Is Manifestation the New Therapy?

Change your thoughts, change your life. From neuroscience to physics, research has proven that practicing manifestation can, indeed, improve your life.

Manifestation teaches us how to go after what we want, focusing on increasing our self-worth in the physical world.

While traditional therapists have balked at any detraction from psychotherapy practices, calling them new age or lacking of empirical evidence, embracing manifestation as a self-optimizing tool and the science behind it has a history.

As a health and food therapy specialist, I have observed a variety of reactions to the idea of traditional therapy.

Most of the patients I work with have tried traditional talk therapy. And, while some found it helpful, for many it failed to pinpoint the root of their problems in a way that focused on the belief of connection.

The societal stigma around the idea of talking to a therapist turns folks away from ever trying it out in the first place.

Many of my patients were perfectly fine calling me to identify their health issues — such as a thyroid disorder or a genetic concern — and had no issue pursuing my suggested food therapies. However, when I suggested talk therapy, using the very word “therapy” often warranted a defensive reply, as if I was suggesting a mental problem may be present. They later identified that the idea of therapy they believed in made them feel bad about themselves, not encouraged.

About 10 years ago, my colleagues were beginning a new practice in neurolinguistics that focused on identifying and changing limiting beliefs through the use of belief-based manifestation tools. As I began suggesting this approach in lieu of talk-therapy I found it was vastly more successful.

Because it takes anywhere from 5-10 years for research to be published and disseminated into health care practice, the science of manifestation has only recently begun to surface in mainstream society.

Social media, podcasts, and online articles have undoubtedly helped advance the exposure of studies and discussions on manifestation and the science behind it.

To understand some of the science, let’s consider a collective manifestation to reveal how beliefs become cemented:

Science shows a stimulus that arranges energy into the physical world is derived from our thoughts and thought patterns. Some general manifestations humans agree on are “the grass is green” or “the sea is blue” — two examples of well-cemented beliefs. It would be very hard for anyone to change your mind that the grass is candy-stripe colored or that the sea is white.

Now think about the program you run every day in your mind. Have you considered that it’s based on your beliefs? Beliefs that were cemented into your brain from birth and throughout childhood by your parents, family, and teachers? Day after day you operate and live based on this belief system.

Quantum neuroscience says all that we see, hear, taste, touch, smell, and feel has been created from the data received by our sensory organs. Our perceptions of the world around us are the mental images constructed from that set of data.

Consider the bystander effect: You and three other people watch while a woman walking her dog gets her purse stolen by a man. All three of your accounts of the man’s height, the woman, and even the dog will be slightly different based on the mental, belief-based data you have cemented in your mind and arrived at that situation with. This cemented data is what we use to perceive as real in the physical world.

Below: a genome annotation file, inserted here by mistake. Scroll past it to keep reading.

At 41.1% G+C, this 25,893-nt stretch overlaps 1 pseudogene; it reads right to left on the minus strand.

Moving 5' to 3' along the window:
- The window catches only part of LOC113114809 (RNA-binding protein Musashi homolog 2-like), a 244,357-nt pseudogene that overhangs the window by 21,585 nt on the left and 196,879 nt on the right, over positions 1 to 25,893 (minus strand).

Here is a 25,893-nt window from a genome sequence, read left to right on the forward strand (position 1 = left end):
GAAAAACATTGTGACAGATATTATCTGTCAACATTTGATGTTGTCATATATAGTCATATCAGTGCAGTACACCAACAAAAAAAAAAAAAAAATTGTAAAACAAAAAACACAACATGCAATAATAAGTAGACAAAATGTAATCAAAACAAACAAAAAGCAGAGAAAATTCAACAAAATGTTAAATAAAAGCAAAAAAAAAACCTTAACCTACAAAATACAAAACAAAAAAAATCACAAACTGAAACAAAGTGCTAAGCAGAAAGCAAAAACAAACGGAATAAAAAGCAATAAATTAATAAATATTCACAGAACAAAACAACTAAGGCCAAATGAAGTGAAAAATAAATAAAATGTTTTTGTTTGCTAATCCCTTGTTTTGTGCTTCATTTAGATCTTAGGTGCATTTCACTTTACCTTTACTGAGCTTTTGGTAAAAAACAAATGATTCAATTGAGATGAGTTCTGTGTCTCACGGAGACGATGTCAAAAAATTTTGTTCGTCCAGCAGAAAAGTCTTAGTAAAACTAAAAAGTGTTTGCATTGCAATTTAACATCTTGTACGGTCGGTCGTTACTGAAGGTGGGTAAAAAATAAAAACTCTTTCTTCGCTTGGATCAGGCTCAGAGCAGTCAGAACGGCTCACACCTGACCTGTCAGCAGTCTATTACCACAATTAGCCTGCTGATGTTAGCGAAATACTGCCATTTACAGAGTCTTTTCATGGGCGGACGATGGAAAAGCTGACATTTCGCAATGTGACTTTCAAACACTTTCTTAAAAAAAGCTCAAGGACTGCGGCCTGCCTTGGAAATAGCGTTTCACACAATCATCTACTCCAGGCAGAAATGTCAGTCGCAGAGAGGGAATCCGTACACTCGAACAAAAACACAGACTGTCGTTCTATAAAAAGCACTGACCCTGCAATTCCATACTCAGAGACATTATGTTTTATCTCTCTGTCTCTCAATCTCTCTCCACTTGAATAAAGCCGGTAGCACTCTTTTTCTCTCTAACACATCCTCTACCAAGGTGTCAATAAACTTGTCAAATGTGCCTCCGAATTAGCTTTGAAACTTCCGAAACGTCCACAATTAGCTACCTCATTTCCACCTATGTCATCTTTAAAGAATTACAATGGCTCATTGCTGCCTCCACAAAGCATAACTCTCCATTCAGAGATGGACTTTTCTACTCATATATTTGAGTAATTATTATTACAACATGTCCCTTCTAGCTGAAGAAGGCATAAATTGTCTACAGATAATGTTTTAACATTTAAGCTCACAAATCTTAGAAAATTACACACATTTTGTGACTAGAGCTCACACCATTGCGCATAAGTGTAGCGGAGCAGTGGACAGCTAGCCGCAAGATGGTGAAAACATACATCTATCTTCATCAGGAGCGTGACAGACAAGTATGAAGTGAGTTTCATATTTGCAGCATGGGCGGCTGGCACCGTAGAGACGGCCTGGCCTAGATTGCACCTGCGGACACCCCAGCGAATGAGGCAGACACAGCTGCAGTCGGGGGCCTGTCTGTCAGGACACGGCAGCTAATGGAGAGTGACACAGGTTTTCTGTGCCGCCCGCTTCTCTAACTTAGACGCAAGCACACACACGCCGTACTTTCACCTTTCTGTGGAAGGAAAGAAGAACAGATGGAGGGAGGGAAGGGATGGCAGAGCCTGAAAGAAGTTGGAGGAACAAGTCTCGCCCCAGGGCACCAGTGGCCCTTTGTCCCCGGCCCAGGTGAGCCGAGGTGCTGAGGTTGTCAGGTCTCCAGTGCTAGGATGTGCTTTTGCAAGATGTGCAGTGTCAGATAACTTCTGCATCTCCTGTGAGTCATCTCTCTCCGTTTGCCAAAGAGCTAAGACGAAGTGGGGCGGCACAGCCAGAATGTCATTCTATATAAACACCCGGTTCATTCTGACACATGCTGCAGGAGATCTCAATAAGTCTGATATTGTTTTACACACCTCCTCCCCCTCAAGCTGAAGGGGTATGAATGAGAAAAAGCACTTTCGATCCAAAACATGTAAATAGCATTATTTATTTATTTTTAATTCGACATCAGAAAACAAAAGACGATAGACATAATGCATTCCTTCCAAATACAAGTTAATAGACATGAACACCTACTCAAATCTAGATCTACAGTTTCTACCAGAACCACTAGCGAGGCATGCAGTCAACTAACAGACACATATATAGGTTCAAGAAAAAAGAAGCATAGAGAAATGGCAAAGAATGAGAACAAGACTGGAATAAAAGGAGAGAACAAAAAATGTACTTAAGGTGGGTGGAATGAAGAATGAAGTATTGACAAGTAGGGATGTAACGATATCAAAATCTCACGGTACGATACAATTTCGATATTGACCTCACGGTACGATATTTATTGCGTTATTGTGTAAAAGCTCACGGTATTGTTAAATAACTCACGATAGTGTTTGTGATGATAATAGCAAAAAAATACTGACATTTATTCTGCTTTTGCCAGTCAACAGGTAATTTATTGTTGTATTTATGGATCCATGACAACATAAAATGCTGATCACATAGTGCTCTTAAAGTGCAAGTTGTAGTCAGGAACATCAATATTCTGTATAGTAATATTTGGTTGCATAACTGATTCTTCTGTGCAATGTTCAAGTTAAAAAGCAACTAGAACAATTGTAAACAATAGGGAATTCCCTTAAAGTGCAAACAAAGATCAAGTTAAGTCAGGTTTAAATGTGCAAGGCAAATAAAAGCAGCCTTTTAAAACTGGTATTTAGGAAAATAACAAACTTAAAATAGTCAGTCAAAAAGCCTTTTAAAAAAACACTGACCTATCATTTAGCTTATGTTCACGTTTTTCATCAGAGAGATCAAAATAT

Neurolinguistic programming (NLP) — an important subset of neurolinguistics and neuroscience that utilizes its own system of manifestation techniques — helps us look at our cemented beliefs and determine what to do with them when they no longer serve us. To manifest successfully, we need to understand what’s driving our beliefs.

NLP suggests we ask ourselves the following five questions:

1 | What belief is holding me back or blocking my self-worth?

2 | Why do I believe that?

3 | Have I considered what would happen if I didn’t believe that?

4 | Whose belief is it anyway?

5 | What can I choose to believe instead that will positively serve me to replace the belief that is holding me back?

So now that we’ve considered our beliefs and the new ones that will serve our self-worth upgrade goals, we need to adopt the tools. Most manifestation experts refer to this process as reprogramming — or upgrading to new, more optimized software that helps us do life with clarity and focus.

Evidence-based manifestation is summarized by the following six active, neural re-networking principles:

1 | Get clear on what you want, and be specific.

2 | Visualize.

3 | Write out your goals.

4 | Believe you are worthy to receive.

5 | Acknowledge resistance (frustrations, anxiety, fears, and regrets) and let them go.

6 | Show gratitude in your goals journal, and keep evidence of your goals that have been realized.

Have you switched from talk therapy to manifestation? How have you experienced your self-worth evolve? Please share with The Fullest community below.

Christine Dionese, co-founder of flavor ID is an integrative, epigenetic health and food therapy specialist, as well as a wellness, lifestyle, and food journalist. She has dedicated her career to helping others understand the science of happiness and its powerful effects on everyday human health by harnessing the power of the epigenetic landscape. Christine lives, works, and plays with her family in Southern California.

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2 responses to Is Manifestation the New Therapy?

Absolutely love this article!
I have manifested things important to me through visualization and just believing I already had them, then it became a reality. I need to go back and do it more. 🙂 thanks Christine!

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